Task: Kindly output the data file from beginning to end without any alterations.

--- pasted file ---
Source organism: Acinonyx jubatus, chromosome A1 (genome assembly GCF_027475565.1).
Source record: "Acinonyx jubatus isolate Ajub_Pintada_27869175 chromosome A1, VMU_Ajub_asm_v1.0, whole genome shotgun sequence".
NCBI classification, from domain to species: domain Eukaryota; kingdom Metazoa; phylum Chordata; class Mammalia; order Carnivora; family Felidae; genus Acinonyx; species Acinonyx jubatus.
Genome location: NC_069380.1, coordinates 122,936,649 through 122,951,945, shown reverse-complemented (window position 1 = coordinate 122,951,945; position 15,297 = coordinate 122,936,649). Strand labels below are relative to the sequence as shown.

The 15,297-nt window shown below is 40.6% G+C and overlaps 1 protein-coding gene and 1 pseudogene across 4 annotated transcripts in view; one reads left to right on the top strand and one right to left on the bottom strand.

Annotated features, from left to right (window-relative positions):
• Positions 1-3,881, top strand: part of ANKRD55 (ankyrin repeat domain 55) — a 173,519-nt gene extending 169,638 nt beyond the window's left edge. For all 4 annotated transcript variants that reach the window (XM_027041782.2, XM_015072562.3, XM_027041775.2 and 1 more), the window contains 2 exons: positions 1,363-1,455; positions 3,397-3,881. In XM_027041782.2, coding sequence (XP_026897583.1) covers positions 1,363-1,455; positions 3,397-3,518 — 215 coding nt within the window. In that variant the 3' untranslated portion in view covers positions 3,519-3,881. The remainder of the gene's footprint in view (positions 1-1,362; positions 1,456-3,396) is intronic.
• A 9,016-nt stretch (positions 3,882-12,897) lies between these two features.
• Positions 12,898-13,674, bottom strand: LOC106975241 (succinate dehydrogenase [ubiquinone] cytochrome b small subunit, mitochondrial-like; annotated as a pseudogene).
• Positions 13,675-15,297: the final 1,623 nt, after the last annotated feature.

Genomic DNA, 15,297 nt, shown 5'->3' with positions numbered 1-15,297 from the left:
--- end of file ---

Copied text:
Source organism: Acinonyx jubatus, chromosome A1 (genome assembly GCF_027475565.1).
Source record: "Acinonyx jubatus isolate Ajub_Pintada_27869175 chromosome A1, VMU_Ajub_asm_v1.0, whole genome shotgun sequence".
NCBI classification, from domain to species: domain Eukaryota; kingdom Metazoa; phylum Chordata; class Mammalia; order Carnivora; family Felidae; genus Acinonyx; species Acinonyx jubatus.
Genome location: NC_069380.1, coordinates 122,936,649 through 122,951,945, shown reverse-complemented (window position 1 = coordinate 122,951,945; position 15,297 = coordinate 122,936,649). Strand labels below are relative to the sequence as shown.

The 15,297-nt window shown below is 40.6% G+C and overlaps 1 protein-coding gene and 1 pseudogene across 4 annotated transcripts in view; one reads left to right on the top strand and one right to left on the bottom strand.

Annotated features, from left to right (window-relative positions):
• Positions 1-3,881, top strand: part of ANKRD55 (ankyrin repeat domain 55) — a 173,519-nt gene extending 169,638 nt beyond the window's left edge. For all 4 annotated transcript variants that reach the window (XM_027041782.2, XM_015072562.3, XM_027041775.2 and 1 more), the window contains 2 exons: positions 1,363-1,455; positions 3,397-3,881. In XM_027041782.2, coding sequence (XP_026897583.1) covers positions 1,363-1,455; positions 3,397-3,518 — 215 coding nt within the window. In that variant the 3' untranslated portion in view covers positions 3,519-3,881. The remainder of the gene's footprint in view (positions 1-1,362; positions 1,456-3,396) is intronic.
• A 9,016-nt stretch (positions 3,882-12,897) lies between these two features.
• Positions 12,898-13,674, bottom strand: LOC106975241 (succinate dehydrogenase [ubiquinone] cytochrome b small subunit, mitochondrial-like; annotated as a pseudogene).
• Positions 13,675-15,297: the final 1,623 nt, after the last annotated feature.

Genomic DNA, 15,297 nt, shown 5'->3' with positions numbered 1-15,297 from the left: